October, 2008

When Will We Take TV Criticism Seriously?

While many papers like the Daily Mail are getting rid of their TV critics, despite the fact that vast parts of their paper revolves around the medium, others provide a fuller service, but I begin to wonder why they bother.
My paper of choice is The Guardian. And they employ one of the finest television critics writing today in Nancy Banks Smith. They also have the excellent Screen Burn with Charlie Brooker.
But then they insist on employing Sam Wollaston as well.
Why should writing about TV be seen as some kind of way to get into comedy writing? We’re talking about the medium that is foremost in most people’s minds. They spend many precious hours in front of their television, and by and large take it seriously. They care about what they watch – be it Emmerdale or University Challenge. Certainly, people want entertainment, but if they think a programme is rubbish, they don’t watch it.
That’s why I want to read a critic who can inform as well as occasionally entertain me.
The Guardian also employs Peter Bradshaw as its film critic. Now he may be sneeringly supercilious, seemingly hating most films that he watches. But he does care about them, and even if he only gives Burn After Reading two stars out of five, he at least believes in it, and it’s because he takes the medium seriously.
Wollaston on the other hand, reviews an episode of Timewatch, largely concerned about how attractive he finds the presenter.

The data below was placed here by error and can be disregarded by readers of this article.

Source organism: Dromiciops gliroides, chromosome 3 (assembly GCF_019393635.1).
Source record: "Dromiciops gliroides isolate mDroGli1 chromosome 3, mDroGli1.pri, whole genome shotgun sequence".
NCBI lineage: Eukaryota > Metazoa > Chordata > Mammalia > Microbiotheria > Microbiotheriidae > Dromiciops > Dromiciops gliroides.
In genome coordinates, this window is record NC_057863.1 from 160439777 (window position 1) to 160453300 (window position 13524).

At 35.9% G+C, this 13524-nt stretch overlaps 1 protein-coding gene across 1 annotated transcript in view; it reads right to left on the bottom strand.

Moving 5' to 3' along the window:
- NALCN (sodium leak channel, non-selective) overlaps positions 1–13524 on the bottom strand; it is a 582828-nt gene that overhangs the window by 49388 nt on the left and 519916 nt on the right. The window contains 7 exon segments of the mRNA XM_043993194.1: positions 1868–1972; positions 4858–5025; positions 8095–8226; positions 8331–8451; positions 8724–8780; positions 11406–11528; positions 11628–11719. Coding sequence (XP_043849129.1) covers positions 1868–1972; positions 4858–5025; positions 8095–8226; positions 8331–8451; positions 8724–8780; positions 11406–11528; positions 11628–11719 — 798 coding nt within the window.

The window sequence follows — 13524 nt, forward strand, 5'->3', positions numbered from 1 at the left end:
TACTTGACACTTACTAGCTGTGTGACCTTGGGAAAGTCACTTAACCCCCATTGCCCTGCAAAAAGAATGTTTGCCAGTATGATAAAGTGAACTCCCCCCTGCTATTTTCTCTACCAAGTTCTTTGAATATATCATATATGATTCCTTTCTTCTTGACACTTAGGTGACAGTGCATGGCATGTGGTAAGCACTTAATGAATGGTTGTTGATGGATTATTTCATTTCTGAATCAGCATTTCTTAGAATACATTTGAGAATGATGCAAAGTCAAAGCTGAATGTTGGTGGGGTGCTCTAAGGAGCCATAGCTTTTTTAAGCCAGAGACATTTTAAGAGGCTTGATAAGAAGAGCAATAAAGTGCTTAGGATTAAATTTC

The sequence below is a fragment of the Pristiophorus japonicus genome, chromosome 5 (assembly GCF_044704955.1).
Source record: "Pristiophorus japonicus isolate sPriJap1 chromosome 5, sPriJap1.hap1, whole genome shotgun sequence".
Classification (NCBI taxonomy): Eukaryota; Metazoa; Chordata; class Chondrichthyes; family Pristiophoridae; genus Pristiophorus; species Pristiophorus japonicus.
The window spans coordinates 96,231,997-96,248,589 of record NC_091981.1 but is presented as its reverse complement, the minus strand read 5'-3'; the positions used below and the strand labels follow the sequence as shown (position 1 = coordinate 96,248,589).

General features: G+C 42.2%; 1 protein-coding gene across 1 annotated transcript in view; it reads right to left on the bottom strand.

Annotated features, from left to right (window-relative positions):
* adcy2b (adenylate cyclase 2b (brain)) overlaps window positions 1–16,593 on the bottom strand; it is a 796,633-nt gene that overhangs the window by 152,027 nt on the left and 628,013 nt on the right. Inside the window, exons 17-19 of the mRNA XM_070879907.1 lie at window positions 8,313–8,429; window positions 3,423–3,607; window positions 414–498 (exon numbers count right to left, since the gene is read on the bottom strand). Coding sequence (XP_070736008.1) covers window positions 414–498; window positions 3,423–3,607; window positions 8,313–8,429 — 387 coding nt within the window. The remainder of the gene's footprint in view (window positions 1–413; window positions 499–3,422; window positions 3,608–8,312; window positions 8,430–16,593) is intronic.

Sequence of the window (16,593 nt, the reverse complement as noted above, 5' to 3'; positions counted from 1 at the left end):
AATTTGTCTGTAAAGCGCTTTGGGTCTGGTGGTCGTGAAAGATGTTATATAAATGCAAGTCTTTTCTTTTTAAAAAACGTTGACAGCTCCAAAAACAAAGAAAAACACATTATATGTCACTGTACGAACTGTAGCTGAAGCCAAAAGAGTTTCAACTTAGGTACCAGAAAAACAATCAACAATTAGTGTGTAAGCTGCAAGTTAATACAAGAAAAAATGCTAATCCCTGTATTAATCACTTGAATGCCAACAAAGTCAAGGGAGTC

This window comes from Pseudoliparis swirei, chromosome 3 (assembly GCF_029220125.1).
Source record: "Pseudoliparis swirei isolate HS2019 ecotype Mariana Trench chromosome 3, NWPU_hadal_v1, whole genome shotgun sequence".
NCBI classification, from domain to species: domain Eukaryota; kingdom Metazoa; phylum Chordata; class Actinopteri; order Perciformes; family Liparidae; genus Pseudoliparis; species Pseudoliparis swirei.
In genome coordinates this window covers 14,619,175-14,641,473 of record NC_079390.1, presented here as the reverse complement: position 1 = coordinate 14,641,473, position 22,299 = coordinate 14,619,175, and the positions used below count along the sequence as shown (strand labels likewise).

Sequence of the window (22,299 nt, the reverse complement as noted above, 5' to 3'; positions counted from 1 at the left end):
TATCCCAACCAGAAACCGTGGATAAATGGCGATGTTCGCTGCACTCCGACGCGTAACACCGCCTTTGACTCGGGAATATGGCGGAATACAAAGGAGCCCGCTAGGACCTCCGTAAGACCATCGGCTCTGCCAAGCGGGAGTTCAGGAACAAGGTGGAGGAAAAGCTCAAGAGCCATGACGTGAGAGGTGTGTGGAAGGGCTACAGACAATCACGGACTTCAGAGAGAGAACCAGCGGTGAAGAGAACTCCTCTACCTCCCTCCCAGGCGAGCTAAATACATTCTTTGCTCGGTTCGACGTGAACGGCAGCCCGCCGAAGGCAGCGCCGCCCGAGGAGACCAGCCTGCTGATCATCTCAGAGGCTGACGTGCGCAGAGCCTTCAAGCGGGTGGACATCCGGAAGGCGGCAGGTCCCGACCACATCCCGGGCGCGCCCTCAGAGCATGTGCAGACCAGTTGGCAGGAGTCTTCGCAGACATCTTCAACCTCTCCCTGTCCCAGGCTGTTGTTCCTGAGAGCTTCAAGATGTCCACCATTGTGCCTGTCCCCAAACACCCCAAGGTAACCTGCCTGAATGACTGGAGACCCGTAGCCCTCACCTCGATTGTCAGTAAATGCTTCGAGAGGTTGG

Phwoar, new TV history totty. She looks like a cross between Boticelli’s Venus and Meryl Streep’s French Lieutenant’s Woman. And she’s brainy as hell and writes books.
Yes – I know he’s saying it for effect. But over time, you wonder if that’s really not all he’s thinking about. Was the show any good? Is it worth me watching on the iPlayer?
He then goes on to discuss a programme on Ian Fleming, largely on the basis of how attractive he finds Joanna Lumley. Only a review of the US edition of Wife Swap do we learn anything vaguely interesting – basically that they make stuff up for it and reshoot scenes.
That’s not enough. Tell me about the programmes please. And if you can’t do it seriously, then maybe I should be looking elsewhere for my television criticism.
Now let me chase down a copy of Clive James on Television.
[UPDATE] Oh dear. Today’s Wollaston column is arguably even worse than yesterday’s. Shark sex “looks wrong” to him. This is then followed by lots of guffaw guffaw writing about animals having sex. How amusing thirteen-year-old Guardian readers must find it all.